I went back to the park, gave my resignation and went right back to the birth center to start my formal midwifery training. Being a midwife is a calling, and, boy, I got called. And, I have never looked back. I love what I get to do. Everyday. I had no idea that all the training I experienced and loved as a Park Ranger would be so applicable, and one day cross over and make me a better midwife, but that's exactly how it worked out.
What would you (the midwife) define as an "emergency"?
Anything that is beyond the skill of that particular midwife and is not resolving. Sometimes surrounding events, weather, skill-level of your assistant, distance from a hospital, etc., can add to the urgency of the situation. Optimum outcome for mother and baby is the base line of every decision.
What emergency equipment do you carry in your practice?
New Mexico law requires that licensed midwives carry oxygen, an oxygen re-breather mask for an adult, positive pressure ventilator (to help the baby breathe, if necessary), suction devices, be current in CPR training, Neonatal Resuscitation, IV setup, and carry medications that stop or prevent a hemorrhage. I am also trained to use and carry a laryngoscope to start an airway for a baby that does not start breathing on it's own. This tool allows me to provide 100 percent oxygen right to the baby's lungs while waiting for the ambulance to arrive.
We also are required to carry antibiotic ointment for the newborns' eyes, Vitamin K for the baby and perform the Newborn Metabolic Screening Test (the heel poke or PKU test). Some states don't allow their midwives to carry the tools that they need to properly provide good care to their clients. We are fortunate to have these laws in place, here in New Mexico, to protect the client and the midwife as well.
I have also learned about herbs, homeopathics, tictures, foods and flower essences as well. I bring these complimentary medicines in the door with me to every birth. I have energy work skills as well, CranioSacral therapy, Total body Modification, Korean Hand Therapy (acupressure done on the hands only) and hypnosis.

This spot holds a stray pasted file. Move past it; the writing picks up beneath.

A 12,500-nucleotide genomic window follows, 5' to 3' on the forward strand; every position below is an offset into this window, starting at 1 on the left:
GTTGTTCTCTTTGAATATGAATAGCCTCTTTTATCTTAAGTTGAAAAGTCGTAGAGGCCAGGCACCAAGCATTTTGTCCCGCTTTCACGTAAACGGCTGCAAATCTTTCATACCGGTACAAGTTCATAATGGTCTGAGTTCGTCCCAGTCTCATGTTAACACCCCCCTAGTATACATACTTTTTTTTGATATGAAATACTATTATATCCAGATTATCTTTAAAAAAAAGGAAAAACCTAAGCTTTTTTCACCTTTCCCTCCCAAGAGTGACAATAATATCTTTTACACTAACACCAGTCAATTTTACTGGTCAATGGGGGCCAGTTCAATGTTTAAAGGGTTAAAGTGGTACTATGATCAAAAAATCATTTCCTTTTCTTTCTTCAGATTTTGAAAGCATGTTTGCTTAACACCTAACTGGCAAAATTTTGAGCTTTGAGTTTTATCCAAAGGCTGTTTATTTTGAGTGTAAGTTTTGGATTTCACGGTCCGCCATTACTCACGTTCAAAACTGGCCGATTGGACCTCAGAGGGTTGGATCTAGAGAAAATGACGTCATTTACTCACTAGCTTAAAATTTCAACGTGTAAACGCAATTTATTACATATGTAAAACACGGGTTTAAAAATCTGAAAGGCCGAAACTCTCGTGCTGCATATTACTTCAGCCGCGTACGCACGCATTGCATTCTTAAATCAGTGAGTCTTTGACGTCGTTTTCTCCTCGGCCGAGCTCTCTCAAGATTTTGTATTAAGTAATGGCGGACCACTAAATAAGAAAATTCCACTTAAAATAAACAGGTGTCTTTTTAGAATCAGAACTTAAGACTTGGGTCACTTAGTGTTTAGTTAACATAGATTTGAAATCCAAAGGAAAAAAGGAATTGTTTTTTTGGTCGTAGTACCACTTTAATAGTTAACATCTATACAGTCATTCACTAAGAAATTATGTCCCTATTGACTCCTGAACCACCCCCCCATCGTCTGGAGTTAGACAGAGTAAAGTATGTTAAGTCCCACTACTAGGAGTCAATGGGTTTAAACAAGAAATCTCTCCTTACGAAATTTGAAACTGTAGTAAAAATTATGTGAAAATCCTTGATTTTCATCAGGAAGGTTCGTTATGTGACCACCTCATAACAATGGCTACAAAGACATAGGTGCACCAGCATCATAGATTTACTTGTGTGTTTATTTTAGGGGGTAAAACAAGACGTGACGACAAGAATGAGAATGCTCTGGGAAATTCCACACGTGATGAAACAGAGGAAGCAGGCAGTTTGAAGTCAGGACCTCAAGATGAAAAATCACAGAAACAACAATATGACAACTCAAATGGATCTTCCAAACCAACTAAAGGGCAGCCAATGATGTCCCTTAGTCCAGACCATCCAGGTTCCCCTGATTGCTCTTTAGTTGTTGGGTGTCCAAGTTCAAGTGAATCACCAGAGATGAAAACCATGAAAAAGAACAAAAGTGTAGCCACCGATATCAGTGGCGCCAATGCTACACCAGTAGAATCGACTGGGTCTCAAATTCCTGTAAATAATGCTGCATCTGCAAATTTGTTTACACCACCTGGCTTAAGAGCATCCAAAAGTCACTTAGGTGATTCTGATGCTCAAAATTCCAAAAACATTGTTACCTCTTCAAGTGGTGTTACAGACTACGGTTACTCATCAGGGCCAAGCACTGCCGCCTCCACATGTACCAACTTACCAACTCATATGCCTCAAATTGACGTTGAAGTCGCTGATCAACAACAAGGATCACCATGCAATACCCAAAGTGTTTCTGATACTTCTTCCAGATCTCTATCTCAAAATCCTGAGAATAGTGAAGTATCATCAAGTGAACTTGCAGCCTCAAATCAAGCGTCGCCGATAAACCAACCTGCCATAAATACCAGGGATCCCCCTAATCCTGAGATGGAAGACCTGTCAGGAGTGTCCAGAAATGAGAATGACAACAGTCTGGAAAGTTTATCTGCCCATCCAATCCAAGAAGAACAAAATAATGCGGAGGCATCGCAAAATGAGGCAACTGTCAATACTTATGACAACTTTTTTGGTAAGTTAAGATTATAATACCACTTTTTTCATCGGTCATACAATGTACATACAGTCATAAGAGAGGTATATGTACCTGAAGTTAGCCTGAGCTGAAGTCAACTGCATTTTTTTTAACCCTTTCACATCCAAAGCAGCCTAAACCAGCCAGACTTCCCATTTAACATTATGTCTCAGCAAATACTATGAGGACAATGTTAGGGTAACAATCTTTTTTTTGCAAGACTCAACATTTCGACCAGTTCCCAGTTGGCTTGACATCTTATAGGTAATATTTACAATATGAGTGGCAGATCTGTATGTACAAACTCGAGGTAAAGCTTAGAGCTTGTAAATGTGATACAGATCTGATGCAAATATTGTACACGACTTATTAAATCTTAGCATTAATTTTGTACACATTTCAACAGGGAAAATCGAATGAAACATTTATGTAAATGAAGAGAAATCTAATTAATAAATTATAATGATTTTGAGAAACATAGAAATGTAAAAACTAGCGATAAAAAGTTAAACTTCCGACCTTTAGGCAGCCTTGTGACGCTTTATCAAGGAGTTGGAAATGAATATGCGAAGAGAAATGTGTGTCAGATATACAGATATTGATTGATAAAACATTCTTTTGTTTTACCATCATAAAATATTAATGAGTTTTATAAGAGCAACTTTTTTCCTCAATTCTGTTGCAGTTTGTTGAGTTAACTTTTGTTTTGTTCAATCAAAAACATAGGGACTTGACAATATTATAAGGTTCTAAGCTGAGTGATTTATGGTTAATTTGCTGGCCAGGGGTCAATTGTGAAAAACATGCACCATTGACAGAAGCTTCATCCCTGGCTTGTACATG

Do you have physician and/or hospital support in your area? Is it homebirth friendly?
Yes, yes, and yes.
Do you have policies and procedures in place for your practice?
The New Mexico Midwives Association has the responsibility and the privilege of generating and maintaining a workable set of guidelines for us to practice by. Some midwives that practice in states where homebirth is still illegal (amazing, isn't it!), have contacted the New Mexico Midwives Association to purchase our guidelines for their own use. It is reassuring to the client to know that research, experience and a great deal of thought and heated discussion goes into the guidelines we practice by.
Do you use complimentary medicines in your practice? Are you willing to work in conjunction with other practitioners during the pregnancy and/or birth?
Yes, I use homeopathic remedies, herbal teas and tinctures, flower essence remedies, HypnoBirthing®, water, CranioSacral, Total Body Modification (www.tbsmseminars.com), Korean Hand Therapy (www.khtsystems.com) and nutrition. I have worked with several complimentary practitioners here in Albuquerque, including chiropractors, naturopathic physicians, acupuncture, massage therapists, Chinese medicines, yoga and anything else that is conducive to making my client feel more healthful, happy and secure in her birth.